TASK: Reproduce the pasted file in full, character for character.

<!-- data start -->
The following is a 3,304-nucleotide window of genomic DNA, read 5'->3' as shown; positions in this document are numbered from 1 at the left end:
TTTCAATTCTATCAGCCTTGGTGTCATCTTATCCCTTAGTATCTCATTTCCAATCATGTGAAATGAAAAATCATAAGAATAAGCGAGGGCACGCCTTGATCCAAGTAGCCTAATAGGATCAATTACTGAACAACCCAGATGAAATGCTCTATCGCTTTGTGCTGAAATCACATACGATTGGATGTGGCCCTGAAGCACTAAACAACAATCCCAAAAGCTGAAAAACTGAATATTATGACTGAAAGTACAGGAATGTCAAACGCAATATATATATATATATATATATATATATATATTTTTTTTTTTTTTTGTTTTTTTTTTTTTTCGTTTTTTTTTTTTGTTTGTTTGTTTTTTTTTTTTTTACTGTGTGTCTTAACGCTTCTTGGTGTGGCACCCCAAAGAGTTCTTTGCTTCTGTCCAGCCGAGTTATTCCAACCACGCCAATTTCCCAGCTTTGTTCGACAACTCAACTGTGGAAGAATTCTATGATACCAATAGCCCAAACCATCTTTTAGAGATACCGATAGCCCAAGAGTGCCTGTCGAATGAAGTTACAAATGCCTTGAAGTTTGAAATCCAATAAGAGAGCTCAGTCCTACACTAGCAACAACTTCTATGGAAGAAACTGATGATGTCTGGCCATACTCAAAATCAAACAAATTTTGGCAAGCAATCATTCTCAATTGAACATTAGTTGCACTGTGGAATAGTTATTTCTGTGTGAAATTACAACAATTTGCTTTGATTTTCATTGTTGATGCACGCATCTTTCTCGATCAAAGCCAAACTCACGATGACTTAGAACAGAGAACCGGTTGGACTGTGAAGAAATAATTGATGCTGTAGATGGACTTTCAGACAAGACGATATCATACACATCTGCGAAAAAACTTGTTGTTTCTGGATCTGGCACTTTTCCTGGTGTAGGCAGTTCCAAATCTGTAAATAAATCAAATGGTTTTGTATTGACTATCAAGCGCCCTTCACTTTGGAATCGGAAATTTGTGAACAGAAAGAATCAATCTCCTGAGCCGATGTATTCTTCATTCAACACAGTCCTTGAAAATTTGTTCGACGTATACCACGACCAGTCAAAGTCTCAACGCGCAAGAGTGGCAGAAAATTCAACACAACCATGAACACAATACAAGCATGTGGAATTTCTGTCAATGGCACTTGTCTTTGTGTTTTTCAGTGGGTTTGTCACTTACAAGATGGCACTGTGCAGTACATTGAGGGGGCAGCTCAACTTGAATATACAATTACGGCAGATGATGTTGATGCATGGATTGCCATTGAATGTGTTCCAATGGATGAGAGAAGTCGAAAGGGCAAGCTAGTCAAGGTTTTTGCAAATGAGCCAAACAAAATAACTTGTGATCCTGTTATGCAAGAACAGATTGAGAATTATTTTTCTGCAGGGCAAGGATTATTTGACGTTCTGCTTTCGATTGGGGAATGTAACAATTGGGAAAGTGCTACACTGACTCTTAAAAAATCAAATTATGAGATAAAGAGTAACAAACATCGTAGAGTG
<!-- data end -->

The following is a 3,304-nucleotide window of genomic DNA, read 5'->3' as shown; positions in this document are numbered from 1 at the left end:
TTTCAATTCTATCAGCCTTGGTGTCATCTTATCCCTTAGTATCTCATTTCCAATCATGTGAAATGAAAAATCATAAGAATAAGCGAGGGCACGCCTTGATCCAAGTAGCCTAATAGGATCAATTACTGAACAACCCAGATGAAATGCTCTATCGCTTTGTGCTGAAATCACATACGATTGGATGTGGCCCTGAAGCACTAAACAACAATCCCAAAAGCTGAAAAACTGAATATTATGACTGAAAGTACAGGAATGTCAAACGCAATATATATATATATATATATATATATATATATTTTTTTTTTTTTTTGTTTTTTTTTTTTTTCGTTTTTTTTTTTTGTTTGTTTGTTTTTTTTTTTTTTACTGTGTGTCTTAACGCTTCTTGGTGTGGCACCCCAAAGAGTTCTTTGCTTCTGTCCAGCCGAGTTATTCCAACCACGCCAATTTCCCAGCTTTGTTCGACAACTCAACTGTGGAAGAATTCTATGATACCAATAGCCCAAACCATCTTTTAGAGATACCGATAGCCCAAGAGTGCCTGTCGAATGAAGTTACAAATGCCTTGAAGTTTGAAATCCAATAAGAGAGCTCAGTCCTACACTAGCAACAACTTCTATGGAAGAAACTGATGATGTCTGGCCATACTCAAAATCAAACAAATTTTGGCAAGCAATCATTCTCAATTGAACATTAGTTGCACTGTGGAATAGTTATTTCTGTGTGAAATTACAACAATTTGCTTTGATTTTCATTGTTGATGCACGCATCTTTCTCGATCAAAGCCAAACTCACGATGACTTAGAACAGAGAACCGGTTGGACTGTGAAGAAATAATTGATGCTGTAGATGGACTTTCAGACAAGACGATATCATACACATCTGCGAAAAAACTTGTTGTTTCTGGATCTGGCACTTTTCCTGGTGTAGGCAGTTCCAAATCTGTAAATAAATCAAATGGTTTTGTATTGACTATCAAGCGCCCTTCACTTTGGAATCGGAAATTTGTGAACAGAAAGAATCAATCTCCTGAGCCGATGTATTCTTCATTCAACACAGTCCTTGAAAATTTGTTCGACGTATACCACGACCAGTCAAAGTCTCAACGCGCAAGAGTGGCAGAAAATTCAACACAACCATGAACACAATACAAGCATGTGGAATTTCTGTCAATGGCACTTGTCTTTGTGTTTTTCAGTGGGTTTGTCACTTACAAGATGGCACTGTGCAGTACATTGAGGGGGCAGCTCAACTTGAATATACAATTACGGCAGATGATGTTGATGCATGGATTGCCATTGAATGTGTTCCAATGGATGAGAGAAGTCGAAAGGGCAAGCTAGTCAAGGTTTTTGCAAATGAGCCAAACAAAATAACTTGTGATCCTGTTATGCAAGAACAGATTGAGAATTATTTTTCTGCAGGGCAAGGATTATTTGACGTTCTGCTTTCGATTGGGGAATGTAACAATTGGGAAAGTGCTACACTGACTCTTAAAAAATCAAATTATGAGATAAAGAGTAACAAACATCGTAGAGTG